“With both of our new Swiss machines, you can program the spindles independently,” says Randy. “I’m able to mill the slot and the off-center hole with the subspindle while the main spindle is working on the front of another part simultaneously. This is where the money is made: by making parts faster.”
Making simple parts faster using advanced equipment and a practical approach to tooling are the keys to Spargo’s profitability.
“My father was a Brown and Sharpe screw machine man who lived and breathed quality first and quantity second. He had 70 years of screw machine experience and worked at Spargo Machine every day, up until 3 weeks before he died last July. He passed that knowledge on to me, and I’m now mentoring my son, Bill. I have been the luckiest man alive to grow this business with my dad as my right-hand man. He would often pick up a part being made on one of the CNCs and say with awe, ‘This part could not be made on a Brown and Sharpe.’”
Spargo uses micro-grain carbide “stick” tooling, along with the live mills and drills, on all of the company’s CNC machines. Randy specifies two basic tooling styles that he grinds in an array of angles for his needs: a braised Swiss tool and a large Brown and Sharpe cutoff blade. There is not one cutting tool insert to be found in the shop. His annual tooling costs are $4,000. Using a $10 Swiss tool that can be reground 30 times instead of a single-use insert provides an estimated savings of at least $200,000 per year in tooling costs alone. He has standardized tooling setup on each category of machine, such as his CNC lathes and Swiss-turns, to make programming and setup extremely easy. All of the machines are serviced by bar feeders; some are the magazine style, enabling 24/7 production.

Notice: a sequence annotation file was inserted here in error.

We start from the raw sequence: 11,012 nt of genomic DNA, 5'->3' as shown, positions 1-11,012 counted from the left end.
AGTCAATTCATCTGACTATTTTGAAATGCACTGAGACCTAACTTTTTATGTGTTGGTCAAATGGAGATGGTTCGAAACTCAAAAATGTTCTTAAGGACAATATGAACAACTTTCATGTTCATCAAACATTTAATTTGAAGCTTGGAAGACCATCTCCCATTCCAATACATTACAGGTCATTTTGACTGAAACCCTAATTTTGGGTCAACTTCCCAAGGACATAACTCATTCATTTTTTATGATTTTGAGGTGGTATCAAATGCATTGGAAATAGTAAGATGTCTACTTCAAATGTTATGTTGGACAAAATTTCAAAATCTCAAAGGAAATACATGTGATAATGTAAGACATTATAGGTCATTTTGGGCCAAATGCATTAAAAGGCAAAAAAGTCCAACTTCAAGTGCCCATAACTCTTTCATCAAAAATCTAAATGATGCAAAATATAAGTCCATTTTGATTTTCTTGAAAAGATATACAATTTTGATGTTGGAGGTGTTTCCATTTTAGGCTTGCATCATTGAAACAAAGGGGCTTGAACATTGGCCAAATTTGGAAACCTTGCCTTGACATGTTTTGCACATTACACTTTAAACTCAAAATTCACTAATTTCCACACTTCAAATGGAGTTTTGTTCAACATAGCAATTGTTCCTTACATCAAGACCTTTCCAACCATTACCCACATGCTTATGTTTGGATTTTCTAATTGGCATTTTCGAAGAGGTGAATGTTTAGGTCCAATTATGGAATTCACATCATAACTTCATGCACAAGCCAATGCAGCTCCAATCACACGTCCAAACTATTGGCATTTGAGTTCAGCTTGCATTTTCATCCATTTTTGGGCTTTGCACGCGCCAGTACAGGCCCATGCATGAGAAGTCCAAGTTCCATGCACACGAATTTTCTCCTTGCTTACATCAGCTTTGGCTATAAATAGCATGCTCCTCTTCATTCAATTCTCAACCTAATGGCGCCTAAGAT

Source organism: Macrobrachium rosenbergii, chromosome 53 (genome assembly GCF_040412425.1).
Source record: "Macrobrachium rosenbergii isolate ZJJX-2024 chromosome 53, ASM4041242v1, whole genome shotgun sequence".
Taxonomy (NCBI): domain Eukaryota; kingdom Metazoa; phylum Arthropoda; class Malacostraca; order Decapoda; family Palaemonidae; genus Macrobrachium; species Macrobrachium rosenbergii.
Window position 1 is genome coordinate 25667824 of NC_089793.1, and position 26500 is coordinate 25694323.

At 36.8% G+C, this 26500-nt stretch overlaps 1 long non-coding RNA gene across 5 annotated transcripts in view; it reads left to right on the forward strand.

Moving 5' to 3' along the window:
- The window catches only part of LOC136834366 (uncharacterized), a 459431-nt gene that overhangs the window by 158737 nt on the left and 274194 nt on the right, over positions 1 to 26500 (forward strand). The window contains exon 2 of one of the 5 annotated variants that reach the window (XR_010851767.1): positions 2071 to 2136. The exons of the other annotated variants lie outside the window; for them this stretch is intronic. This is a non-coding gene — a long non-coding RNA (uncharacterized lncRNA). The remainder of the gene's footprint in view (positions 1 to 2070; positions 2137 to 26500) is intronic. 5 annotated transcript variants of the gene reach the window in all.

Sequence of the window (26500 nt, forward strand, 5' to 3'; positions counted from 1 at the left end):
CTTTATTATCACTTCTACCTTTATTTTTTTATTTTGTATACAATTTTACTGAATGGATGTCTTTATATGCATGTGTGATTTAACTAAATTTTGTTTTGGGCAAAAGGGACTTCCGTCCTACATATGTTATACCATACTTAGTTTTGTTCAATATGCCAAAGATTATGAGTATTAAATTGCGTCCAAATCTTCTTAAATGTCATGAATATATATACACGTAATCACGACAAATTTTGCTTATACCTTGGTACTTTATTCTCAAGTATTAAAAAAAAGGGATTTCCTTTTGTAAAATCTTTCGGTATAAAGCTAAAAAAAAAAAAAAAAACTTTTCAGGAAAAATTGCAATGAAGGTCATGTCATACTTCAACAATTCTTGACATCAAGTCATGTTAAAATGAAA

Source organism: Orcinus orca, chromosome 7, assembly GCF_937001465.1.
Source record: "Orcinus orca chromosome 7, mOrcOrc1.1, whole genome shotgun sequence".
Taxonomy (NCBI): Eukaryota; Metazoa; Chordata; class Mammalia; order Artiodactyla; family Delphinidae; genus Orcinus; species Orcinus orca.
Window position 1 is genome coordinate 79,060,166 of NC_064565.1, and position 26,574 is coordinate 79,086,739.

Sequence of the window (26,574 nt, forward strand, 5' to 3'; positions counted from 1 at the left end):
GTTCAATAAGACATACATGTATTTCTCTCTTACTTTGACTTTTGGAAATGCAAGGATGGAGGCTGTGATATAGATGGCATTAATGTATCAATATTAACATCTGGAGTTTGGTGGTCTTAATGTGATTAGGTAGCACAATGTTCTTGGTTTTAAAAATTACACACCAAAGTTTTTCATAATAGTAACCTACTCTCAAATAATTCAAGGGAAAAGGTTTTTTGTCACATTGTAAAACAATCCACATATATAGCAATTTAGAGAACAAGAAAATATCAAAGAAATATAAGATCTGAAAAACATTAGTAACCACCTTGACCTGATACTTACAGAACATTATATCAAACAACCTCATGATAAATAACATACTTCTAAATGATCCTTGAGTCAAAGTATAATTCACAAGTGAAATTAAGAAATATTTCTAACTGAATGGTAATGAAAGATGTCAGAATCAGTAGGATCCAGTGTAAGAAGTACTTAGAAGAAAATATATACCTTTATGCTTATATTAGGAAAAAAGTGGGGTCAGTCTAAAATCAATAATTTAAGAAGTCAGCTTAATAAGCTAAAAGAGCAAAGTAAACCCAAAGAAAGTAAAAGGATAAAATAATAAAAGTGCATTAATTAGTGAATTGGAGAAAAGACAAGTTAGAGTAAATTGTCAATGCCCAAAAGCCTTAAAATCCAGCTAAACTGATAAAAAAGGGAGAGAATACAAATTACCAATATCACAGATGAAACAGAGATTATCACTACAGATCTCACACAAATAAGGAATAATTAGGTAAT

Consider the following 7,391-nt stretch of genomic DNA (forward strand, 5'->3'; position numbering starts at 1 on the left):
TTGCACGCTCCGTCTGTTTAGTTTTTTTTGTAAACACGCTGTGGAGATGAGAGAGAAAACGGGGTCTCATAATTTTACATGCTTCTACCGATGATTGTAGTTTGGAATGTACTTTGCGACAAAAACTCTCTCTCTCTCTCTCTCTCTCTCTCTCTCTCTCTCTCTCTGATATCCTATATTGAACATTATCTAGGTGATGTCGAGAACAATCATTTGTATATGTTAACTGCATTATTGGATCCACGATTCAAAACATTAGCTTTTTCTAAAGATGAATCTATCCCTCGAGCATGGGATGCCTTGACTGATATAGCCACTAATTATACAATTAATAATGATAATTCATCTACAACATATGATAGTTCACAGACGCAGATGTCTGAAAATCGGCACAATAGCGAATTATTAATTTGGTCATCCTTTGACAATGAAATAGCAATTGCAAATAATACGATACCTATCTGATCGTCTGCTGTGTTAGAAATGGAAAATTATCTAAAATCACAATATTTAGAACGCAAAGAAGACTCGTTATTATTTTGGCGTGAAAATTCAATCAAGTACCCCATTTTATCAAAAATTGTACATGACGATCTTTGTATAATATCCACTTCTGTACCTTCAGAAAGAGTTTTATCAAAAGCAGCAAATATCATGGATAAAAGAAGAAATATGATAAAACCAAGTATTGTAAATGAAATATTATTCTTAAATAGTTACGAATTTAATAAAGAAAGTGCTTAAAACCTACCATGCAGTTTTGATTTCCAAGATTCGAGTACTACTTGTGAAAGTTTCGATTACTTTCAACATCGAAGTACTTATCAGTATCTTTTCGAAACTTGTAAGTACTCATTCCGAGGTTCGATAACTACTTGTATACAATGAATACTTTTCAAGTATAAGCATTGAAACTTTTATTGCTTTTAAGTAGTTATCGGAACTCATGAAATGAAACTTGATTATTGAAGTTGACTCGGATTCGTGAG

Randy’s tooling knowledge and experience has culminated in a creative way to hold those stick tools and program additional tools in each machine. His custom-designed toolholders can increase the amount of tools at each turret index or stationary position, from two to five. In essence, he has turned his conventional lathes into a gang tool machine on each index. For example, with two tools on one index, he can finish-turn the part, thread, and then deburr all in one index. Randy says that clearance around the back of the turret is the limiting factor on the number of tools he can add. It gets trickier to program multiple tools in one index or position because of interference issues, but according to Randy, once he did it a few times, the programming became easy—as easy as programming one tool. He prefers a “cut, paste and adjust” method of programming rather than the conversational mode in typical CNC software programs.
While the skill of tool grinding is required to apply this atypical strategy, Randy chuckled at a reference to the “age-old art of tool grinding.”
“I taught the so-called ‘age-old art of tool grinding’ to my son in about a day,” he says with chagrin.